For those of you that are unaware, November isn’t only a month for stuffing our faces with glorious Thanksgiving food, it’s also a month dedicated to recognizing our transgender community. Transgender Awareness Month celebrates every single person who identifies as trans and calls for their right to identify as their authentic self without fear of discrimination.
In honor of such an important month, we’ve highlighted the findings of a recent study to help educate everyone about the magnitude of our transgender population. So, read on you might just learn something.
A study performed by The Williams Institute found that an estimated 1.4 million adults in the U.S. identify as transgender.
A recent study performed by Andrew R. Flores, Jody L. Herman, Gary J. Gates, and Taylor N.T. Brown of The Williams Institute, discovered that roughly 0.6% of U.S. adults (1.4 million) identify as transgender. Hawaii ranked as the highest percentage with 0.8% identifying as trans and North Dakota ranked lowest with a 0.3% identification rate. The District of Colombia is also noted for its high percentage at 2.8%.
According to this study, “Population-based surveys rarely ask questions to identify transgender people and therefore cannot be used to provide estimates of the size and characteristics of the transgender population.” Our national population-based surveys (administered on the federal level) such as the National Health Interview Survey do not currently measure gender identity.
Unfortunately, we live in a country that has yet to reach complete recognition every type of person regardless of their ethnicity, gender, or sexual orientation. How TF can we not include an entire community of people? 1.4 million people! However, there are several state-level population surveys that do identify transgender respondents and the combination of these surveys can be used to estimate the size and characteristics of the transgender population.
In 2011, Gary J. Gates used two of these state-level surveys that collected data from 2003 in California and from 2007 and 2009 in Massachusetts to estimate that 0.3% of the U.S. population (700,000 adults) identified as transgender. Since then, new data sources have come to light that allow for an updated estimation procedure for more accurate results.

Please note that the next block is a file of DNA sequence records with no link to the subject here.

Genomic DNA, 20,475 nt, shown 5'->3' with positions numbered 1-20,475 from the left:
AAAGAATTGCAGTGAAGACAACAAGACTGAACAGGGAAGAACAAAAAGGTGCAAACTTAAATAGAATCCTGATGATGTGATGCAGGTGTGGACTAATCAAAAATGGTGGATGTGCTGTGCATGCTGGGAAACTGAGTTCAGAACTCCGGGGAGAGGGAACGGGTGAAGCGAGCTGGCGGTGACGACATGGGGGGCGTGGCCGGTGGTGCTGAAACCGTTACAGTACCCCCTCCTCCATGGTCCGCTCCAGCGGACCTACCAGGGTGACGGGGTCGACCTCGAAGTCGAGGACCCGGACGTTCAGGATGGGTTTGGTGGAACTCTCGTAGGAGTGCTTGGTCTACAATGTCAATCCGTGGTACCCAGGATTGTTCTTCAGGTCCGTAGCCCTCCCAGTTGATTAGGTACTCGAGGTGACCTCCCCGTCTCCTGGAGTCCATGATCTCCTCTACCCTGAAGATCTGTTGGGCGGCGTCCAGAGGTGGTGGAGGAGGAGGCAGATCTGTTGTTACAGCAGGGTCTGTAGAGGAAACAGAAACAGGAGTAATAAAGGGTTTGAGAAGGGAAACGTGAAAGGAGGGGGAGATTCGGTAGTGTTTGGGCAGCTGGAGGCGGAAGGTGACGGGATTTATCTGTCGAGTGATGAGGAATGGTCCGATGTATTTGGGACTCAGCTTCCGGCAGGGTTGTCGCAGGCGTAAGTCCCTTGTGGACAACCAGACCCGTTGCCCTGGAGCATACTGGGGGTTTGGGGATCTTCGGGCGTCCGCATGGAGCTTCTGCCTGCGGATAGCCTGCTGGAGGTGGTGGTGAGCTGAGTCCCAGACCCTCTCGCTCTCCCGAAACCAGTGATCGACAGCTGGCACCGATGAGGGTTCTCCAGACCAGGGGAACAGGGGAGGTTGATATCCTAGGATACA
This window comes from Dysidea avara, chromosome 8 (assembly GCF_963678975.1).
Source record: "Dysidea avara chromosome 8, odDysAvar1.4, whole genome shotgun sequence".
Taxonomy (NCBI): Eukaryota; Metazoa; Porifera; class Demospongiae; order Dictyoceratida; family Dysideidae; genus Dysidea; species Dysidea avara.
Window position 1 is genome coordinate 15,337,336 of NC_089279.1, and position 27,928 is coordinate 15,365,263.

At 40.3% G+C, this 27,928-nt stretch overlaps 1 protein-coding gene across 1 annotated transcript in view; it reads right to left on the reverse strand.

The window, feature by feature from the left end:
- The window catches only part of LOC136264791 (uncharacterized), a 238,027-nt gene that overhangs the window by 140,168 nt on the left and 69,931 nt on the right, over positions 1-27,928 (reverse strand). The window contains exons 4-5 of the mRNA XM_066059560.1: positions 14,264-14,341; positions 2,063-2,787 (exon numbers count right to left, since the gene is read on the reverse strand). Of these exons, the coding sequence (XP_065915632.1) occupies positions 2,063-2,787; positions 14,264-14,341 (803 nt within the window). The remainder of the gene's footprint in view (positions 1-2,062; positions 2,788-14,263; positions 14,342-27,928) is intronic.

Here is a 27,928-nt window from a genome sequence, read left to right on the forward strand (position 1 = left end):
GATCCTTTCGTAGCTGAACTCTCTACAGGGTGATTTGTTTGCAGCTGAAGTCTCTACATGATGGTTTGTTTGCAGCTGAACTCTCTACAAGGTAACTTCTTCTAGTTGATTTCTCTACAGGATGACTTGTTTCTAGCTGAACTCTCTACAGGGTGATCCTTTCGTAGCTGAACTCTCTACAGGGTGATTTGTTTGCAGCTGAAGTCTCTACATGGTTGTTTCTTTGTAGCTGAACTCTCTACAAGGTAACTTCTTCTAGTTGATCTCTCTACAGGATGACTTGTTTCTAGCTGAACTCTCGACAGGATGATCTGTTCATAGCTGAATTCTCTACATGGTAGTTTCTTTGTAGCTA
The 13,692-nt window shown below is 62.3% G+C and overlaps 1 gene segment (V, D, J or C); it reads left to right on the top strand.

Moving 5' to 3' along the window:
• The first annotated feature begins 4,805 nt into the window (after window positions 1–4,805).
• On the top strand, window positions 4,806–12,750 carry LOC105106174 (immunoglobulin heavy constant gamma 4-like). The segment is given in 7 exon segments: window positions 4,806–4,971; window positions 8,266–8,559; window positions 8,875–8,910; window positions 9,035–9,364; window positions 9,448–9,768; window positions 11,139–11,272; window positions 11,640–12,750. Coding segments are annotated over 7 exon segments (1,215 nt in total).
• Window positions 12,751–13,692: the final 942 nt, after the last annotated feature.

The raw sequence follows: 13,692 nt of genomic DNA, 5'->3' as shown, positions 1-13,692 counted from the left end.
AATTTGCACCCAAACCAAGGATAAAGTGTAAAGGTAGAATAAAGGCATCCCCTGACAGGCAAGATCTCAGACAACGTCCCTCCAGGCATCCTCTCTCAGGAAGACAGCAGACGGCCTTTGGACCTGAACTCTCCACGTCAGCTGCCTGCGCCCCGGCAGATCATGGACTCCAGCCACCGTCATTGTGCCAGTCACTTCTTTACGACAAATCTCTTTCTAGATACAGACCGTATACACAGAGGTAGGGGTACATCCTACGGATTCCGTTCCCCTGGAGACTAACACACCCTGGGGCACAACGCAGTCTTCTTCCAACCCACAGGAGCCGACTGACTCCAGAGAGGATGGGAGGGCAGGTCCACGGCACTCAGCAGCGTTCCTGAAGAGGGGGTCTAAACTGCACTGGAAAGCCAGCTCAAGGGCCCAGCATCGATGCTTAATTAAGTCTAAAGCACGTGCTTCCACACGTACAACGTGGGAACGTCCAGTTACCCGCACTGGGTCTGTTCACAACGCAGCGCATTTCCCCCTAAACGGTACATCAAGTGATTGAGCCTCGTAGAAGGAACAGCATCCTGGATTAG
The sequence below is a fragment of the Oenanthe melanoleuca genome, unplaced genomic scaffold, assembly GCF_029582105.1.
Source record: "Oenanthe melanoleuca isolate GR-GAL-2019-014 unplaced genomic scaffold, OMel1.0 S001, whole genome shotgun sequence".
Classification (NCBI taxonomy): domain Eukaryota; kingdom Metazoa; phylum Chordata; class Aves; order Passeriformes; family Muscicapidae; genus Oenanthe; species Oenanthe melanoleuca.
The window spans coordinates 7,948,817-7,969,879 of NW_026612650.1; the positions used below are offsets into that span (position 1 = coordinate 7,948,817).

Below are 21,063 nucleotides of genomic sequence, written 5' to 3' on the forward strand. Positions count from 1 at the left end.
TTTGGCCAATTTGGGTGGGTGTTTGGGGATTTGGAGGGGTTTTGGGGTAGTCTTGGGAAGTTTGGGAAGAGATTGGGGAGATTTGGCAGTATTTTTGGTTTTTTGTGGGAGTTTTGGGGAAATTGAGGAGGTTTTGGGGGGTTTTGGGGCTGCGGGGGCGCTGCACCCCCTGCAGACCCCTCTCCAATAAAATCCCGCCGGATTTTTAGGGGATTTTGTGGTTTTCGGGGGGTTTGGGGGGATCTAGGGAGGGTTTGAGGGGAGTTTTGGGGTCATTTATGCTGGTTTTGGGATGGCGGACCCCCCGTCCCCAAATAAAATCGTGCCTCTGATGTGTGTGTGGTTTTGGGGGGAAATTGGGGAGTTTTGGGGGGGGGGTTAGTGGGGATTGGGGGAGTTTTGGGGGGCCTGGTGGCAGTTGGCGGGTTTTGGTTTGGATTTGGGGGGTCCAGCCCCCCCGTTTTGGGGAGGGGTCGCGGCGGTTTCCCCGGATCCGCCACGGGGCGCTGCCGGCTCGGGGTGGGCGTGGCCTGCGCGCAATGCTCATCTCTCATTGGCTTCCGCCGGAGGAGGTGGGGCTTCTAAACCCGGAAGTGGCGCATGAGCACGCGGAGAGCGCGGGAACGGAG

“This report utilizes data from the CDC’s Behavioral Risk Factor Surveillance System (BRFSS) to estimate the percentage and number of adults who identify as transgender nationally and in all 50 states.”
Below, we’ve broken down the U.S. by regions to illustrate the lowest and highest percentages of transgender-identified people.
The study was also estimated transgender identities based on age groups.
Due to current state-level policy debates that specifically target and affect transgender students, the study provides estimates of the number of adults who identify as transgender by age. They found that the youngest age group 18-24 years old are more likely to identify than older groups.
According to their estimates, 0.7% of adults ages 18-24, 0.6% of 25-64 year olds, and 0.5% of adults 65 years and older identify themselves as transgender.
The following module from the Behavioral Risk Factor Surveillance System (BRFSS) was utilized for data collection.
To estimate the population by state, they relied on multilevel regression and post-stratification. These methods have also been used to measure political attitudes across states and Jewish populations. It “remains the best available approach to perform this estimation procedure.
So what can we take away from this survey?
While many of you may skim through this article’s numbers and factual information, it’s important to grasp a vital point. This study is one of the first of hopefully many to come proving that transgendered people make up a significant portion of our population and deserve to be recognized no matter how they choose to identify.
*Steps off soapbox*